[This article contains SPOILERS for Star Wars: The Force Awakens]
Star Wars: The Force Awakens undeniably brought the Star Wars saga back to the forefront of modern science-fiction cinema. Disney and director J.J. Abrams’ calculated move to maintain secrecy and release only pertinent information worked wonders on the movie-going public, rocketing the film to the third spot on the all-time world box office list. In spite of TFA’s success, though, the latest Star Wars saga wasn’t without its critics.
Some fans claimed the remake was too much of a rehash of A New Hope, while others felt the director shouldn’t have sacrificed Han Solo for the film’s big emotional moment. Abrams refuted many of those claims, but does admit that The Force Awakens wasn’t a perfect film.
In an interview with /Film for his upcoming production 10 Cloverfield Lane, the director was asked about his choice to have Leia give new recruit Rey a hug, rather than embracing her old friend and Han Solo’s long-time companion, Chewbacca. Abrams explained the scene, although relatively minor in the scope of the film, didn’t play out the way he’d intended. The director explains more about his choices:
“My thinking at the time was that Chewbacca, despite the pain he was feeling, was focused on trying to save Finn and getting him taken care of. So I tried to have Chewbacca go off with him and focus on Rey, and then have Rey find Leia and Leia find Rey. The idea being that both of them being strong with the Force and never having met, would know about each other — that Leia would have been told about her beyond what we saw onscreen and Rey of course would have learned about Leia. And that reunion would be a meeting and a reunion all in one, and a sort of commiseration of their mutual loss.”
Some have seen the move by Leia as disrespectful to Chewie and even insensitive. Others have found it to be a sign of Rey’s deeper connection to Leia, Luke and her potential bloodline, which is also entirely possible. Yet the director felt the shot’s varied interpretations are mostly misunderstandings, due to his blocking choices. Showing Chewbacca scrambling to get Finn to the infirmary would have removed much of the ambiguity from the scene, as Abrams elucidates:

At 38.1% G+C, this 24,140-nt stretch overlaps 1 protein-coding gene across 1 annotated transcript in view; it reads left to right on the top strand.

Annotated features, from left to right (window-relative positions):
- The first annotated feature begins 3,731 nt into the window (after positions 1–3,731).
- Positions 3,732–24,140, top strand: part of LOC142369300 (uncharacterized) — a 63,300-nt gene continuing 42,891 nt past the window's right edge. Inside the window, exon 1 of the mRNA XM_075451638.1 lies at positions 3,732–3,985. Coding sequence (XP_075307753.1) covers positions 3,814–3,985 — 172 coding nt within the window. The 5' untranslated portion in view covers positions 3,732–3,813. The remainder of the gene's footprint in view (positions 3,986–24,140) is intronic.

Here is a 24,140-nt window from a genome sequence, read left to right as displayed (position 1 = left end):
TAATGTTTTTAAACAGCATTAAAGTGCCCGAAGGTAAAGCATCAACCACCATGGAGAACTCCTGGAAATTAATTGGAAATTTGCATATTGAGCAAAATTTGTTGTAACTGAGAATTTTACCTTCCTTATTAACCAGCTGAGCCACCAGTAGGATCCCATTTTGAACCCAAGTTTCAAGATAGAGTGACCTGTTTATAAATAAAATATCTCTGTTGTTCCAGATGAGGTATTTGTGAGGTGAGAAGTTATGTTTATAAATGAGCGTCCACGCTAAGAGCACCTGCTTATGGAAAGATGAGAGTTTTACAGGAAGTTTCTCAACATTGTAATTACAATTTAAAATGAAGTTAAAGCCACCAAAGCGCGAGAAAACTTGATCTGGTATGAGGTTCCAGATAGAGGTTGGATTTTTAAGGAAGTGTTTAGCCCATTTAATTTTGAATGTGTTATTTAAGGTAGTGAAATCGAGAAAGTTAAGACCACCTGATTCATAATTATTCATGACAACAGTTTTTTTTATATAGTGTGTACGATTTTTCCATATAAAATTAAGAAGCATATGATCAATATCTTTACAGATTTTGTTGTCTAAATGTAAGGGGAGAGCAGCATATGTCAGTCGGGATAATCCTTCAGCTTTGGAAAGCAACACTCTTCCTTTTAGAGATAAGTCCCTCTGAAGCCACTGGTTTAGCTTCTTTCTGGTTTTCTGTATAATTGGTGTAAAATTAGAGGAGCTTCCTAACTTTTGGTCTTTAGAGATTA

“Had Chewbacca not been where he was, you probably wouldn’t have thought of it. But because he was right there, passed by Leia, it felt almost like a slight, which was definitely not the intention.”
Admittedly, if Abrams had filmed the sequence with Chewbacca clearly occupied with young Finn’s safety, it would have clarified his intentions for the shot. Even so, the director, who had a primary role in scripting and developing the film, still has Rey seek out Leia and vice versa. His comment may explain away some of the mystery, but there’s no doubt the characters hugging in the first place would raise eyebrows. Also, The Resistance’s choice to send a rebel neophyte to find Luke Skywalker, arguably one of the most important figures in the galaxy, at least to the neo-rebellion, deepens fan suspicions as to her connection to that lineage.
Although Lucasfilm and Abrams won’t admit to it, clearly they knew what they were doing. Their desire to tease connections, and perhaps even lace The Force Awakens with red herrings, is understandable though. Keeping fans guessing about Rey’s heritage, Ben Solo’s downfall, and Luke’s role in the galaxy post-Return of the Jedi only deepens the intrigue surrounding the film’s central questions before the answers are revealed in Episodes 8 and 9.
Star Wars: Episode VII – The Force Awakens will be on Blu-ray April 5, 2016; Rogue One: A Star Wars Story hits theaters on December 16th, 2016, Star Wars: Episode VIII on December 15th, 2017, and the Han Solo Star Wars Anthology film on May 25th, 2018. Star Wars: Episode IX is expected to reach theaters in 2019, followed by the third Star Wars Anthology film in 2020.